by Dennis Crouch
Ericsson v. Samsung, Docket No. 21-1565 (Fed. Cir. 2021)
I wanted to briefly highlight this important pending Federal Circuit appeal involving parallel litigation in both the US and China. The Swedish company wants to litigate in the US, while the Korean company wants to litigate in China.
- US Case: Ericsson Inc. v. Samsung Elecs. Co., No. 2:20-CV-00380-JRG (E.D. Tex. Jan. 11, 2021)
- Chinese Case: Samsung Electronics Co., Ltd. et al. v. Telefonaktiebolaget LM
Ericsson, (2020) E 01 Zhi Min Chu No. 743.
The Chinese court issued an anti-suit injunction order that would force Ericsson to stop litigating the case in the US (and globally anywhere but in Wuhan). The US court then issued an anti-interference order that bars Samsung from attempting to enforce the Chinese order against the US actions. Litigation between the parties is apparently also ongoing in the USITC, Netherlands, Germany, and Belgium.
Ericsson believes it has the stronger IP rights. There is a general indication that those rights will be more strongly protected and with a higher royalty rate if determined by a US court rather than a Chinese court. The following timeline from Samsung’s brief offers some historic perspective:
The basic setup here is as follows:
- Both parties have committed to license their standard essential patents (SEPs) for 2G, 3G, 4G, and 5G cellular communication according to “Fair, Reasonable and Non-discriminatory” (“FRAND”) principles
- 2014 global cross-license of the SEPs between the two companies. This agreement expired at the end of 2020.
- December 7, 2020: Samsung sued Ericsson in Wuhan People’s Court seeking a declaration of global licensing terms in accordance the FRAND principles.
- December 11, 2020: Ericsson sued Samsung in USA (E.D.Tex.) alleging Samsung failed to comply with its FRAND patent licensing commitments (and for declaratory judgment that Ericsson is not in breach). In January 2021, Ericsson amended its complaint to include assertions of patent infringement — this ensures Federal Circuit jurisdiction over the appeal.
- December 25, 2020: On request from Samsung, the Wuhan court issued an global “anti-suit injunction” — enjoining Ericsson from seeking relief from any other court, either in China or Globally. And also ordering withdrawal of any claims already filed (such as the Texas action). The order expressly indicates that violations of the order by Ericsson will be punished by with substantial fines.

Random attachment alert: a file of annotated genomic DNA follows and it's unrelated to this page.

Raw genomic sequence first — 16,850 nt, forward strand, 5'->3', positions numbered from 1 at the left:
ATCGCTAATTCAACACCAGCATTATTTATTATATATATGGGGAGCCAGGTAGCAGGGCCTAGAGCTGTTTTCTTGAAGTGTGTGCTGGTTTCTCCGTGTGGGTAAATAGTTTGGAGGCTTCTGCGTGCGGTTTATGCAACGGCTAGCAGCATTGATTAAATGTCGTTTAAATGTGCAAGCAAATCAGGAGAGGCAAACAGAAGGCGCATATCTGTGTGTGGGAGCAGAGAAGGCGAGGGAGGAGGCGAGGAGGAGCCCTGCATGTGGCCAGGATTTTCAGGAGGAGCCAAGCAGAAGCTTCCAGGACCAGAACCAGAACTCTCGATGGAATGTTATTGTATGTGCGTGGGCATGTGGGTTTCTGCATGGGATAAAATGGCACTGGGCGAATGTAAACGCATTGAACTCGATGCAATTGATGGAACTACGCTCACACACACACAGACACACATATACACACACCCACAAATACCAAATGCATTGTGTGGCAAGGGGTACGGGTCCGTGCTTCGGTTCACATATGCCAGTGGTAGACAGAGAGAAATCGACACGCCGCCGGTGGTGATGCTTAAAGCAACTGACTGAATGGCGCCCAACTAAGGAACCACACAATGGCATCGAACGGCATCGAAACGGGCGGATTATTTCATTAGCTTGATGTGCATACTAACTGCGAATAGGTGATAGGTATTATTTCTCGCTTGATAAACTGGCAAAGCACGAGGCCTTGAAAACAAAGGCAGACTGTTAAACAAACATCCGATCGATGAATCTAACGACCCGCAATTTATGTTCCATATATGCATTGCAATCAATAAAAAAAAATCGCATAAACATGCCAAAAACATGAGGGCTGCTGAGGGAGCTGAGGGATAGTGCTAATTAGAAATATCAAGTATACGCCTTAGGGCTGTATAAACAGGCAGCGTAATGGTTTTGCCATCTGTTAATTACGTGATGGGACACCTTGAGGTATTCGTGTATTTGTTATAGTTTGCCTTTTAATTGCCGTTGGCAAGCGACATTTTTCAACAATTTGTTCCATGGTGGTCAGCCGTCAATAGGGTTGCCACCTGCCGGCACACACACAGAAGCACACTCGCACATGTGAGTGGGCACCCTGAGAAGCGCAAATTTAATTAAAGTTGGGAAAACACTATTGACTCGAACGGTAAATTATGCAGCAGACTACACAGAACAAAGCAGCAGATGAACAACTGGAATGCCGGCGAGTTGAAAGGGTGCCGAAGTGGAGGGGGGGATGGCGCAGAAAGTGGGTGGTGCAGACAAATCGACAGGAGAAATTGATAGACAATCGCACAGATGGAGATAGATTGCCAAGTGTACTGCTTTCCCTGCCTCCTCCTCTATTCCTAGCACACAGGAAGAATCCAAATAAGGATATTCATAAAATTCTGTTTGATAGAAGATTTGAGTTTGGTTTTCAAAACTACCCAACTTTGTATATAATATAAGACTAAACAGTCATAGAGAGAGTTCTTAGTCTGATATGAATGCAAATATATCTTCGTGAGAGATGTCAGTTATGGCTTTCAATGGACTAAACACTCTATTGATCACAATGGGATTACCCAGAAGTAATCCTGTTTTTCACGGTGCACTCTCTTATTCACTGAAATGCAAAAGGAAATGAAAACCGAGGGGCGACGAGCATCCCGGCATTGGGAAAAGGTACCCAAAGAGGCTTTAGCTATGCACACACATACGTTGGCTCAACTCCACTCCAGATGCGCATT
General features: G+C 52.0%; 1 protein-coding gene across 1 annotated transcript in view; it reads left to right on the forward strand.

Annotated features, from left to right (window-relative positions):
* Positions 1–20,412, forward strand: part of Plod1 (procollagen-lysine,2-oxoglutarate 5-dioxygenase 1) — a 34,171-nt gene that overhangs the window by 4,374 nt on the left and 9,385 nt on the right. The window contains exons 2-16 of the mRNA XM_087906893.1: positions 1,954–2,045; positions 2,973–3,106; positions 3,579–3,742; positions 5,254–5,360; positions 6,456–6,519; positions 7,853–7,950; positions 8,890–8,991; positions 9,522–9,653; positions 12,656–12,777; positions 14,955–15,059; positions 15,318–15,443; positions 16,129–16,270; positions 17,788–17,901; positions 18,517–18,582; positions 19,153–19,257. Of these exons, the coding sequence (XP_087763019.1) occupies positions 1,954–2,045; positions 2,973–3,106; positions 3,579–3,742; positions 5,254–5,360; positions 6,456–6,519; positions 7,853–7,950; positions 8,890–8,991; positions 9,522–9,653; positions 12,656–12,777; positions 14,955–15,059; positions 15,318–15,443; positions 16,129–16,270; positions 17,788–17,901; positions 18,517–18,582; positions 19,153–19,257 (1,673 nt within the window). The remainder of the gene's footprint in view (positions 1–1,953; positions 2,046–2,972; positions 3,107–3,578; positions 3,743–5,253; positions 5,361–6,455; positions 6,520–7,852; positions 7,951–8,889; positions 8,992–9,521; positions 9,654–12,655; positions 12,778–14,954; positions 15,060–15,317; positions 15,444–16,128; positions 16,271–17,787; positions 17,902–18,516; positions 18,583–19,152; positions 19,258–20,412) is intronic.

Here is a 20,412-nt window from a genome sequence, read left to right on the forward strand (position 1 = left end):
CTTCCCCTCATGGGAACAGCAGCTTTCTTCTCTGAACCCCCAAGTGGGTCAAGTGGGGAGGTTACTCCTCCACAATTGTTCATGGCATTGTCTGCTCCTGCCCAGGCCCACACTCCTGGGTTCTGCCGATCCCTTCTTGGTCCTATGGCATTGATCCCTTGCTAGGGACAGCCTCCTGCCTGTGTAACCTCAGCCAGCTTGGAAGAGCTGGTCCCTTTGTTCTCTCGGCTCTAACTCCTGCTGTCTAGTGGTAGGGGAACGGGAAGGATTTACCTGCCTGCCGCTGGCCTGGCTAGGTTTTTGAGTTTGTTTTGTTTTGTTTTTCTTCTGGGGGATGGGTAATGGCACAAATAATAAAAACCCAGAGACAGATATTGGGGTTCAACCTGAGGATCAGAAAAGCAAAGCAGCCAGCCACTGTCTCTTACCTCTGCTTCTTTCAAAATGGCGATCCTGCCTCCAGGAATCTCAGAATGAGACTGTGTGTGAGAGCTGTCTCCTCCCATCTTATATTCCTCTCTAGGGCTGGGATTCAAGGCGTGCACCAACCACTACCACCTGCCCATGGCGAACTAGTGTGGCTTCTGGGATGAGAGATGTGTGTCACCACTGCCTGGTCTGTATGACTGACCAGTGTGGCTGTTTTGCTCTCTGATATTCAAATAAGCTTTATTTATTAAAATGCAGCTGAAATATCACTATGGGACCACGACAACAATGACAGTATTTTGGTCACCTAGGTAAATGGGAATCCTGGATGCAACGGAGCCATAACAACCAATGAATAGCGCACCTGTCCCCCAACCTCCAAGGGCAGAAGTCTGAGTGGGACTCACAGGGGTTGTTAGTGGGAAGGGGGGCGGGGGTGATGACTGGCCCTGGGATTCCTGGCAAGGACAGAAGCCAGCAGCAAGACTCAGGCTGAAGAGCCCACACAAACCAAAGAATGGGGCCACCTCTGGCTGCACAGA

- December 28, 2020: Ericsson successfully petitioned the Texas Court to issue a temporary restraining order (TRO) against Samsung.
- January 11, 2021: Texas court issued a fairly narrow “anti interference injunction” — sometimes known as an “anti-anti-suit injunction.” The court ordered that Samsung take no actions in the Chinese case that would interfere with the US lawsuit. In addition, Samsung must indemnify Ericsson against any penalties levied by the Wuhan Court associated with Ericsson’s efforts to litigate the US case.
Samsung has now appealed the case to the Federal Circuit — arguing that the anti-antisuit injunction should be vacated or significantly narrowed. Here are briefs filed:
- Ericsson.Samsung Opening Brief
- Ericsson.Response By Ericsson
- Ericsson.Samsung Reply Brief
- Ericsson.Amicus.IntlLawProfs (Supporting Samsung – although nominally neither party)
- Ericsson.Amicus.13Profs (Supporting Ericsson)
- Ericsson.Amicus.SenTillisIancu (Supporting Ericsson)
- Ericsson.AmicusNYIPLA (Supporting Ericsson)
I am generally sympathetic to Ericsson in this case with the big caveat that Ericsson committed its patents to FRAND licensing on a global level. It does not seem reasonable (the R in FRAND) to expect that the result will be a separate lawsuit regarding the global license in each individual country.